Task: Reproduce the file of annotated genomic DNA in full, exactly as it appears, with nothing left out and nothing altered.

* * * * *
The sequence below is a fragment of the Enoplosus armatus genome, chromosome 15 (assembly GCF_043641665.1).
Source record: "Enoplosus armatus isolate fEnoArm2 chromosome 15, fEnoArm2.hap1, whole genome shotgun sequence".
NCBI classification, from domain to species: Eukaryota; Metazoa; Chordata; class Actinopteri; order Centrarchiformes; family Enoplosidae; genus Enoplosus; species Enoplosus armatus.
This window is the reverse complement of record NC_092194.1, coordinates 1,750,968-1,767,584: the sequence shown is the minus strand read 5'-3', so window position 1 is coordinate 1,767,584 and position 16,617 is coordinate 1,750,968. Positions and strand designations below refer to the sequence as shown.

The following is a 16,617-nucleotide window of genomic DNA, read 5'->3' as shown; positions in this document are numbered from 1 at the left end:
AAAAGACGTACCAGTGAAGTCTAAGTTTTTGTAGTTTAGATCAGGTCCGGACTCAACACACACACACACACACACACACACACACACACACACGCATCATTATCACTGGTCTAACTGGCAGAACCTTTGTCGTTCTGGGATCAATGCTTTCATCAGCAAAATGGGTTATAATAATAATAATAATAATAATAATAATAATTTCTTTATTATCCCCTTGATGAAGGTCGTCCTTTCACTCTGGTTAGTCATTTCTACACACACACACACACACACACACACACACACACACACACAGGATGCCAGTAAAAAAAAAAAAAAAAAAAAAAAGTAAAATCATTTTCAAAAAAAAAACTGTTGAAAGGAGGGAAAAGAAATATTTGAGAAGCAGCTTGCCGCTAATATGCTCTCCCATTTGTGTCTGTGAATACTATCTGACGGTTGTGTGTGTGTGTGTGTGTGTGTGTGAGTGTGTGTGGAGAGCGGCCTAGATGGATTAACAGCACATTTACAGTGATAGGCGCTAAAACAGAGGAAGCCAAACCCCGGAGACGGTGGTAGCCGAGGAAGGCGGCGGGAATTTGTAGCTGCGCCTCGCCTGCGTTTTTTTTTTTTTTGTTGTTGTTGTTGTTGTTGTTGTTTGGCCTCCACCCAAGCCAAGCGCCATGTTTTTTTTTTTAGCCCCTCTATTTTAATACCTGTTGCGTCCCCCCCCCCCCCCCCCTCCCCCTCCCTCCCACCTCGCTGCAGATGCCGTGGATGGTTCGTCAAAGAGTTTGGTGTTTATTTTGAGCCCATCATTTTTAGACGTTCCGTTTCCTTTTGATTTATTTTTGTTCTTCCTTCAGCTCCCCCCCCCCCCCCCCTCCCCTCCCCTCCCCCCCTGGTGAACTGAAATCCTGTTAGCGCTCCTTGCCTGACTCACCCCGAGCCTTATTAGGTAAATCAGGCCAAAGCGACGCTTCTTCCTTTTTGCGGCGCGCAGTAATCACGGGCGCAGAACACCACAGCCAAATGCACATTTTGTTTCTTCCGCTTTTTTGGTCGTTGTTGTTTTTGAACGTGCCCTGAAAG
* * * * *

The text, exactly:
The sequence below is a fragment of the Enoplosus armatus genome, chromosome 15 (assembly GCF_043641665.1).
Source record: "Enoplosus armatus isolate fEnoArm2 chromosome 15, fEnoArm2.hap1, whole genome shotgun sequence".
NCBI classification, from domain to species: Eukaryota; Metazoa; Chordata; class Actinopteri; order Centrarchiformes; family Enoplosidae; genus Enoplosus; species Enoplosus armatus.
This window is the reverse complement of record NC_092194.1, coordinates 1,750,968-1,767,584: the sequence shown is the minus strand read 5'-3', so window position 1 is coordinate 1,767,584 and position 16,617 is coordinate 1,750,968. Positions and strand designations below refer to the sequence as shown.

The following is a 16,617-nucleotide window of genomic DNA, read 5'->3' as shown; positions in this document are numbered from 1 at the left end:
AAAAGACGTACCAGTGAAGTCTAAGTTTTTGTAGTTTAGATCAGGTCCGGACTCAACACACACACACACACACACACACACACACACACACACGCATCATTATCACTGGTCTAACTGGCAGAACCTTTGTCGTTCTGGGATCAATGCTTTCATCAGCAAAATGGGTTATAATAATAATAATAATAATAATAATAATAATTTCTTTATTATCCCCTTGATGAAGGTCGTCCTTTCACTCTGGTTAGTCATTTCTACACACACACACACACACACACACACACACACACACACACAGGATGCCAGTAAAAAAAAAAAAAAAAAAAAAAAGTAAAATCATTTTCAAAAAAAAAACTGTTGAAAGGAGGGAAAAGAAATATTTGAGAAGCAGCTTGCCGCTAATATGCTCTCCCATTTGTGTCTGTGAATACTATCTGACGGTTGTGTGTGTGTGTGTGTGTGTGTGTGAGTGTGTGTGGAGAGCGGCCTAGATGGATTAACAGCACATTTACAGTGATAGGCGCTAAAACAGAGGAAGCCAAACCCCGGAGACGGTGGTAGCCGAGGAAGGCGGCGGGAATTTGTAGCTGCGCCTCGCCTGCGTTTTTTTTTTTTTTGTTGTTGTTGTTGTTGTTGTTGTTTGGCCTCCACCCAAGCCAAGCGCCATGTTTTTTTTTTTAGCCCCTCTATTTTAATACCTGTTGCGTCCCCCCCCCCCCCCCCCTCCCCCTCCCTCCCACCTCGCTGCAGATGCCGTGGATGGTTCGTCAAAGAGTTTGGTGTTTATTTTGAGCCCATCATTTTTAGACGTTCCGTTTCCTTTTGATTTATTTTTGTTCTTCCTTCAGCTCCCCCCCCCCCCCCCCTCCCCTCCCCTCCCCCCCTGGTGAACTGAAATCCTGTTAGCGCTCCTTGCCTGACTCACCCCGAGCCTTATTAGGTAAATCAGGCCAAAGCGACGCTTCTTCCTTTTTGCGGCGCGCAGTAATCACGGGCGCAGAACACCACAGCCAAATGCACATTTTGTTTCTTCCGCTTTTTTGGTCGTTGTTGTTTTTGAACGTGCCCTGAAAG